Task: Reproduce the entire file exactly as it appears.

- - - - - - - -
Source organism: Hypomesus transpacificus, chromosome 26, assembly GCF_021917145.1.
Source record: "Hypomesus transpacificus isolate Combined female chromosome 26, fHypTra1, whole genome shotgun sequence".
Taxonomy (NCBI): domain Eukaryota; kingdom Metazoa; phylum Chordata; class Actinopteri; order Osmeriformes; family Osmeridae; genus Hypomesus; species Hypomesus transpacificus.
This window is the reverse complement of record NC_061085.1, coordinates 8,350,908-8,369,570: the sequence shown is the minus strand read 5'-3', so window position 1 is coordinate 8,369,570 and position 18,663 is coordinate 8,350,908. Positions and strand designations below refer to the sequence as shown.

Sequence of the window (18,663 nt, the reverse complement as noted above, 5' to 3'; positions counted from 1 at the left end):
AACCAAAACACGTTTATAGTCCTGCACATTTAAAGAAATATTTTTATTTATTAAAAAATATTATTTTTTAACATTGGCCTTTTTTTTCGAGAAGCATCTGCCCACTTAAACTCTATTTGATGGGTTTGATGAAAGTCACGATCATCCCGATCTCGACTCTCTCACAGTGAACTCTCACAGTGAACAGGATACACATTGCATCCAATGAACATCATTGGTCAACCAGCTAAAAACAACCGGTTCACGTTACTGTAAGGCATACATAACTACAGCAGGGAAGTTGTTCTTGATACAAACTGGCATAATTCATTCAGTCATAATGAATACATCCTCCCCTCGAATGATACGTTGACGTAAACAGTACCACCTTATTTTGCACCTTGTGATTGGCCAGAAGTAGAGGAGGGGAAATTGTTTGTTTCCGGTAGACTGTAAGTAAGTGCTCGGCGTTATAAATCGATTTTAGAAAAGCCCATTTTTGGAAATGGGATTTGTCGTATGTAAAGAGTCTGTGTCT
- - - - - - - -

Source organism: Hypomesus transpacificus, chromosome 26, assembly GCF_021917145.1.
Source record: "Hypomesus transpacificus isolate Combined female chromosome 26, fHypTra1, whole genome shotgun sequence".
Taxonomy (NCBI): domain Eukaryota; kingdom Metazoa; phylum Chordata; class Actinopteri; order Osmeriformes; family Osmeridae; genus Hypomesus; species Hypomesus transpacificus.
This window is the reverse complement of record NC_061085.1, coordinates 8,350,908-8,369,570: the sequence shown is the minus strand read 5'-3', so window position 1 is coordinate 8,369,570 and position 18,663 is coordinate 8,350,908. Positions and strand designations below refer to the sequence as shown.

Sequence of the window (18,663 nt, the reverse complement as noted above, 5' to 3'; positions counted from 1 at the left end):
AACCAAAACACGTTTATAGTCCTGCACATTTAAAGAAATATTTTTATTTATTAAAAAATATTATTTTTTAACATTGGCCTTTTTTTTCGAGAAGCATCTGCCCACTTAAACTCTATTTGATGGGTTTGATGAAAGTCACGATCATCCCGATCTCGACTCTCTCACAGTGAACTCTCACAGTGAACAGGATACACATTGCATCCAATGAACATCATTGGTCAACCAGCTAAAAACAACCGGTTCACGTTACTGTAAGGCATACATAACTACAGCAGGGAAGTTGTTCTTGATACAAACTGGCATAATTCATTCAGTCATAATGAATACATCCTCCCCTCGAATGATACGTTGACGTAAACAGTACCACCTTATTTTGCACCTTGTGATTGGCCAGAAGTAGAGGAGGGGAAATTGTTTGTTTCCGGTAGACTGTAAGTAAGTGCTCGGCGTTATAAATCGATTTTAGAAAAGCCCATTTTTGGAAATGGGATTTGTCGTATGTAAAGAGTCTGTGTCT